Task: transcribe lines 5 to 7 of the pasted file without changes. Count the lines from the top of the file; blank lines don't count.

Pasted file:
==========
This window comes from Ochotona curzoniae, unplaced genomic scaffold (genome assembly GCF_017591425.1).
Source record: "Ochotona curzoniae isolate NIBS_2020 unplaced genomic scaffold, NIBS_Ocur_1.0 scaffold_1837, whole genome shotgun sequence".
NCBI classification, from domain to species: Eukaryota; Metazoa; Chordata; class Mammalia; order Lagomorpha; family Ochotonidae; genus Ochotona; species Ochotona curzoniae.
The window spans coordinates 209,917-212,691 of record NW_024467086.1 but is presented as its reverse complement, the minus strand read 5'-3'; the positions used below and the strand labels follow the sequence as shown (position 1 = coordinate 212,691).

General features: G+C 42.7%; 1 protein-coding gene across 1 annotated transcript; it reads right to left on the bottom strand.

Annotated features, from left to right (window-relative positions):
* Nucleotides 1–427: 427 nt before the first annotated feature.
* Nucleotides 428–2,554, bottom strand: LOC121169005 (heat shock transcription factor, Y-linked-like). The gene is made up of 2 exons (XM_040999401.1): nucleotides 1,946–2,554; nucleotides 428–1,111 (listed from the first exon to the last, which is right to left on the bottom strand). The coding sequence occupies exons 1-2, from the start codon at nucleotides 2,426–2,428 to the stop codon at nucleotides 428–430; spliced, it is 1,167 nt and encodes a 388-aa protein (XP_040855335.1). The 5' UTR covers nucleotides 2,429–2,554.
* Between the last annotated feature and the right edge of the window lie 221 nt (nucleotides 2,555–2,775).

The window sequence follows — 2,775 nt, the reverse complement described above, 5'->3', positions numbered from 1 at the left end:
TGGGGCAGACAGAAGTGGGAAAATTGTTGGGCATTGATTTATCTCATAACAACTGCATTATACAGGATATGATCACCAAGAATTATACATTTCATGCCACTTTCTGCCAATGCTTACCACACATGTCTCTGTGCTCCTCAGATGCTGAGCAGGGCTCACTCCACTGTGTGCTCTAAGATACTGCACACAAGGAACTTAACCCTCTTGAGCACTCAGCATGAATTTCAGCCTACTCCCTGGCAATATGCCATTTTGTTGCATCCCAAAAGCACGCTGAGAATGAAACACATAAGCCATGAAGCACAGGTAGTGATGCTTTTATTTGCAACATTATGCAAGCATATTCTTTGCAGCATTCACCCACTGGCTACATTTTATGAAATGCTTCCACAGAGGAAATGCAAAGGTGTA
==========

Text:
General features: G+C 42.7%; 1 protein-coding gene across 1 annotated transcript; it reads right to left on the bottom strand.

Annotated features, from left to right (window-relative positions):
* Nucleotides 1–427: 427 nt before the first annotated feature.